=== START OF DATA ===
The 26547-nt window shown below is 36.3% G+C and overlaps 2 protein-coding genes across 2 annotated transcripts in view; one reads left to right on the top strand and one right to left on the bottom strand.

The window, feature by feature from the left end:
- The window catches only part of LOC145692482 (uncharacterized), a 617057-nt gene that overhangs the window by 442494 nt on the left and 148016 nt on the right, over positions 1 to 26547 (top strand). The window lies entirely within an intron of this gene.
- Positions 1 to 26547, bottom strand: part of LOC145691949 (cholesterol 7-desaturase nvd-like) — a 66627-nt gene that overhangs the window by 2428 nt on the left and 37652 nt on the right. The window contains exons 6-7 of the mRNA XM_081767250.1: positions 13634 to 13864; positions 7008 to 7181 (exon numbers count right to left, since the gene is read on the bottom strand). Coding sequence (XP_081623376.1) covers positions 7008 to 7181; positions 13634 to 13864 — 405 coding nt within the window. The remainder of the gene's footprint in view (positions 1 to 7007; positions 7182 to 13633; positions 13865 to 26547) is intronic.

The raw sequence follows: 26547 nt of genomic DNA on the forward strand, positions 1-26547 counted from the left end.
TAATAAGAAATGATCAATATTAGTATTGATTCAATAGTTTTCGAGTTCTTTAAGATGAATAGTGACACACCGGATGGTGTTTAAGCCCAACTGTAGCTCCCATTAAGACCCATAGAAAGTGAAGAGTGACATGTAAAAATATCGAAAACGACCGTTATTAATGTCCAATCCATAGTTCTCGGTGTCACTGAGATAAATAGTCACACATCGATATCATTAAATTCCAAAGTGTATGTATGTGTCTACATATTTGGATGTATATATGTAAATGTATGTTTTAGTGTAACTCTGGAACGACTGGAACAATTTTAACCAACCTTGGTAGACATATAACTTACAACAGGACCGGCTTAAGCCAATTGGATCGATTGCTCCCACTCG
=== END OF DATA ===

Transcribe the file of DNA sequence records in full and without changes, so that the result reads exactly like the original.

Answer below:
The 26547-nt window shown below is 36.3% G+C and overlaps 2 protein-coding genes across 2 annotated transcripts in view; one reads left to right on the top strand and one right to left on the bottom strand.

The window, feature by feature from the left end:
- The window catches only part of LOC145692482 (uncharacterized), a 617057-nt gene that overhangs the window by 442494 nt on the left and 148016 nt on the right, over positions 1 to 26547 (top strand). The window lies entirely within an intron of this gene.
- Positions 1 to 26547, bottom strand: part of LOC145691949 (cholesterol 7-desaturase nvd-like) — a 66627-nt gene that overhangs the window by 2428 nt on the left and 37652 nt on the right. The window contains exons 6-7 of the mRNA XM_081767250.1: positions 13634 to 13864; positions 7008 to 7181 (exon numbers count right to left, since the gene is read on the bottom strand). Coding sequence (XP_081623376.1) covers positions 7008 to 7181; positions 13634 to 13864 — 405 coding nt within the window. The remainder of the gene's footprint in view (positions 1 to 7007; positions 7182 to 13633; positions 13865 to 26547) is intronic.

The raw sequence follows: 26547 nt of genomic DNA on the forward strand, positions 1-26547 counted from the left end.
TAATAAGAAATGATCAATATTAGTATTGATTCAATAGTTTTCGAGTTCTTTAAGATGAATAGTGACACACCGGATGGTGTTTAAGCCCAACTGTAGCTCCCATTAAGACCCATAGAAAGTGAAGAGTGACATGTAAAAATATCGAAAACGACCGTTATTAATGTCCAATCCATAGTTCTCGGTGTCACTGAGATAAATAGTCACACATCGATATCATTAAATTCCAAAGTGTATGTATGTGTCTACATATTTGGATGTATATATGTAAATGTATGTTTTAGTGTAACTCTGGAACGACTGGAACAATTTTAACCAACCTTGGTAGACATATAACTTACAACAGGACCGGCTTAAGCCAATTGGATCGATTGCTCCCACTCG